On the subterranean level of the C building, beneath the halls where sound of students reverb, in a small, quiet room between an overlooked trophy case and a wall-turned-photo collage sits Shannon Yong, biology major.
“This is the squad room.”
Yong is not what most people picture when they imagine a college speech and debate member. Composed, reserved, and confident in a field normally reserved for extroverts, Yong explains the often confusing name of her passion.
“Kind of like CSI,” she began. “It’s called forensics because we want to reveal truth through our pieces.”
Truth can be hard to come by, and looks can be deceiving. This is exactly the case with Yong, who despite celebrating her one-year anniversary in debate by competing in this weekend’s warm-up tournament, is only 17 years old.
At 15 she took the California High School equivalency exam after one year in high school.
“I wanted to try something different,” she said. “I took the test just to see if I would pass and three weeks later I was at PCC.”
It may be that Yong is gifted, but that doesn’t mean the transition straight from high school freshman to freshman in college was easy.
“Some people automatically assumed I’m a certain way,” Yong said. “[They think] I’m ridiculously smart, or I’m immature because I’m younger.”
The biggest challenge for Yong was social, not academic. Most college students already come into school with a support group of friends, or have at least practiced the sometimes awkward struggles of socializing with peers in high school. Shannon had to learn on the fly.
“It was harder to maintain long term friends,” Yong admitted. “You meet [friends] in one class and then you never see them again.”
That is not a problem for her now, sitting in the squad room next to fellow competitors Danny Math and Matthew Shoop, who punctuate the interview with occasional ribbings.
“She doesn’t know pop culture!” Shoop insists, before going on an extended riff about “Star Wars.”
The PCC Forensics team has historically done very well. Last year during the national Phi Ro Pi tournament the team was surprised when they didn’t hear their names called during award presentations for the small school category, despite their high scores. They had mistakenly entered the much tougher midsize school category by sending one too many participants, but still won second place in the group.
Yong’s best outing came during a state competition where she won bronze for a five minute impromptu speech. An impressive accomplishment for anyone, but especially for Shannon, who previously gave an impromptu speech on the world of Disney when her topic was a picture of a star. Unfortunately, at the time Yong did not recognize it was the Death Star.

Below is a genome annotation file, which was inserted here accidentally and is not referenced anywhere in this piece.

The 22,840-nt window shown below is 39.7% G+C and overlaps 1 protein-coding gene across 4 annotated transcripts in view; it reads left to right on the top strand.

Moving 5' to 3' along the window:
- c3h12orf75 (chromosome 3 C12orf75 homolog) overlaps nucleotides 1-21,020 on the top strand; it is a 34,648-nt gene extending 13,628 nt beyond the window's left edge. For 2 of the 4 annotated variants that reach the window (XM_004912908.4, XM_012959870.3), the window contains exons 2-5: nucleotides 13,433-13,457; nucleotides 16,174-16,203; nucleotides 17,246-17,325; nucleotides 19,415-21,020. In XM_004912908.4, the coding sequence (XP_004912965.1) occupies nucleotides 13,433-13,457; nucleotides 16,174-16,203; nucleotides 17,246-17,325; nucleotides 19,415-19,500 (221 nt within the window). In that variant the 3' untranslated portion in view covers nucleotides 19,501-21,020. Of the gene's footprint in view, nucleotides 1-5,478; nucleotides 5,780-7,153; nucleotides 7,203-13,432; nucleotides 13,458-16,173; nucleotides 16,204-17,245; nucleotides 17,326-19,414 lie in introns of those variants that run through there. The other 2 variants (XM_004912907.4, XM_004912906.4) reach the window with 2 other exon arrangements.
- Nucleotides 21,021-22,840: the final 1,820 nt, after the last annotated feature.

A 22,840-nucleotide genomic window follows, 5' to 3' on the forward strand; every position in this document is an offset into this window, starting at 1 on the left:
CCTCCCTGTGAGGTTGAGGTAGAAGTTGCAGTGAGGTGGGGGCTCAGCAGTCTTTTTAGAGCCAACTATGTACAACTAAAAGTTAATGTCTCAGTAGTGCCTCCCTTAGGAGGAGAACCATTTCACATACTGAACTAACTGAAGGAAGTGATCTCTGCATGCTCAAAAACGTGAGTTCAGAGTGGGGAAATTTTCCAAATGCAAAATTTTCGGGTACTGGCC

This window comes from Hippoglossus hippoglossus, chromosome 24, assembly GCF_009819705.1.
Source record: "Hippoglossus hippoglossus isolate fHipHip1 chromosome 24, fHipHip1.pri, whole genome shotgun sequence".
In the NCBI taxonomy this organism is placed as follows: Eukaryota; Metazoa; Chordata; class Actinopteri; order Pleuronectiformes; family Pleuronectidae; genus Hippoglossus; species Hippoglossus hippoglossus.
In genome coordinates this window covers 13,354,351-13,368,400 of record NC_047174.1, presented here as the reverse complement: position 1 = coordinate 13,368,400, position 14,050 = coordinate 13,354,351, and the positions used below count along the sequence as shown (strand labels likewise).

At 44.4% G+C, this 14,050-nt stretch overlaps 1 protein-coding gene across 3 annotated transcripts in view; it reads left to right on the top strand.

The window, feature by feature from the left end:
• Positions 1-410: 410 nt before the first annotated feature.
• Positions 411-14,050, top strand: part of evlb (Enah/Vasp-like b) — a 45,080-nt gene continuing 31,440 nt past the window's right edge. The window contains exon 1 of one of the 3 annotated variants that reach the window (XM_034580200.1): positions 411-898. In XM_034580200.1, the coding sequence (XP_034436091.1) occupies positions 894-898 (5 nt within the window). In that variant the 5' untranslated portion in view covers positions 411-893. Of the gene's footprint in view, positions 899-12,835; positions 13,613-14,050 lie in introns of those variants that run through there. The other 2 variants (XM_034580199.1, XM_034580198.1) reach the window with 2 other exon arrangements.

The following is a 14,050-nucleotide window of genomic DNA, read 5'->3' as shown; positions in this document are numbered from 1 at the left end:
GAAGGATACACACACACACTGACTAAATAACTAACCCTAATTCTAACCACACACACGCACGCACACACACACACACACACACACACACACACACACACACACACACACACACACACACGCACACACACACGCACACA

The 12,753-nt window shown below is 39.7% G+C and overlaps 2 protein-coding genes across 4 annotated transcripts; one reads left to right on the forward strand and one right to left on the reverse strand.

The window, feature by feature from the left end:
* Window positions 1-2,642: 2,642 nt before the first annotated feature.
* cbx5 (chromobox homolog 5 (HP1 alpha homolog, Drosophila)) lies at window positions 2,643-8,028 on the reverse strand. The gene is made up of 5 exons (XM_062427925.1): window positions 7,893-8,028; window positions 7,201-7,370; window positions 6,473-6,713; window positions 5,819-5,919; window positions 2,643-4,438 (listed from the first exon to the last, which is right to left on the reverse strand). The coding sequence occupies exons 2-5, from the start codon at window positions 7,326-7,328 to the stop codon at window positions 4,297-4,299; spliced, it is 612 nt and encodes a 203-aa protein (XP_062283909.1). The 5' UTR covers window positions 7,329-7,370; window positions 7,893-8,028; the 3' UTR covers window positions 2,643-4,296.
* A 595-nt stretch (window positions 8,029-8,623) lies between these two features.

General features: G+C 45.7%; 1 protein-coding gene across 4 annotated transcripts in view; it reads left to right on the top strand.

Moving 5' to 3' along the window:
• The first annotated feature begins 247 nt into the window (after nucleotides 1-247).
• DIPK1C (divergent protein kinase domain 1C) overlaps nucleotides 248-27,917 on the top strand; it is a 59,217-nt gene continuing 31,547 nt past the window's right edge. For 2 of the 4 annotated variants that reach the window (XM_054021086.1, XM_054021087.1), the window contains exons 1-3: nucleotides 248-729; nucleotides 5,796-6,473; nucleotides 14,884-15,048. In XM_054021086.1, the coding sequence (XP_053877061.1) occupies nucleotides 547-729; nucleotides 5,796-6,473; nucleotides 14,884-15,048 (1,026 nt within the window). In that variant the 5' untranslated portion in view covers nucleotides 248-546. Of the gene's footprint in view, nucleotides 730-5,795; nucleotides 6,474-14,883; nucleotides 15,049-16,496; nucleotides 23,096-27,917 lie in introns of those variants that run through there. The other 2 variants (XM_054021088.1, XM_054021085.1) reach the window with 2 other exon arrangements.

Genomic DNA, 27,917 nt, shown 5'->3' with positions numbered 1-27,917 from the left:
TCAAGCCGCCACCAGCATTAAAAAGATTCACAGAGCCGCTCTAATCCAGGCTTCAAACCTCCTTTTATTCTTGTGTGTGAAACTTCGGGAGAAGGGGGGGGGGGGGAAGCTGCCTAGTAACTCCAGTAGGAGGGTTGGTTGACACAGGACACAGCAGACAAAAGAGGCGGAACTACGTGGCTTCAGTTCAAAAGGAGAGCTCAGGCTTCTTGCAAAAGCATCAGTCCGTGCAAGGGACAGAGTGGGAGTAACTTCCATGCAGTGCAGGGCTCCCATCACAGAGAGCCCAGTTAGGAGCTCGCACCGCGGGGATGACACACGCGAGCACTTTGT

That awkward phase seems to be over for Yong now as she hits her stride in college, for which she credits her forensics family.
“Most of the people are really friendly and just looking to have a good time, while competing, of course,” Yong said of the forensics culture.
“Individually, I’m not as outspoken as the rest of the team,” she said. “I’m actually pretty shy by myself, but the team does make me talk a lot more and joke around with them.”
Yong’s immersion into the forensics family was most evident looking at her favorite picture on the photo collage wall. In it, she embraces former coach Joshua Fleming during the first night of the national competition opening banquet.
“He was an amazing coach who taught me everything,” she said. Yong only learned about her invitation to nationals the day after coming back from another tournament. Still recuperating at home, she was inundated by a flurry of texts, congratulations, and well-wishes from her teammates letting her know she made it.
“It was a really big deal,” Yong beamed.
Now as she hits her stride, ready to transfer from PCC, she can reflect on how much she has changed from her first tournament one year ago.
“I’m pretty different,” she said. “I stopped wearing glasses, I’m more outgoing, more open and like to talk to more people. I’m active in clubs.”
Yong is the president of the Critical Theory Club, which analyzes social phenomena, and the vice president of Caduceus, a club for those interested in health professions.
“Through forensics I’ve grown up a lot,” she continued. “To a lot of people it’s kind of strange, but to the people who are in it, it means a lot to us.”
Recently, Yong was selected to showcase her informative speaking skills for new and interested forensic students in an annual seminar at Orange Coast College, known as Demo Day.
“She was chosen because Shawn [the Co-Director of Forensics running the seminar] requested her,” Math announced. “Most of her events broke [into finals] and her topic is really innovative. She’s a rising star.”
According to a release by Director of Forensics, Cindy Phu, Yong showcased transplant technologies that keep vital organs, such as hearts, working outside the human body.
Through the long hours at competitions, the gentle needling from her teammates, and even the camaraderie from competitors, Yong has managed to cultivate a family on campus, even taking a “family portrait.” She was, of course, the forensic family’s protected daughter.
“I’m just glad they put up with me.”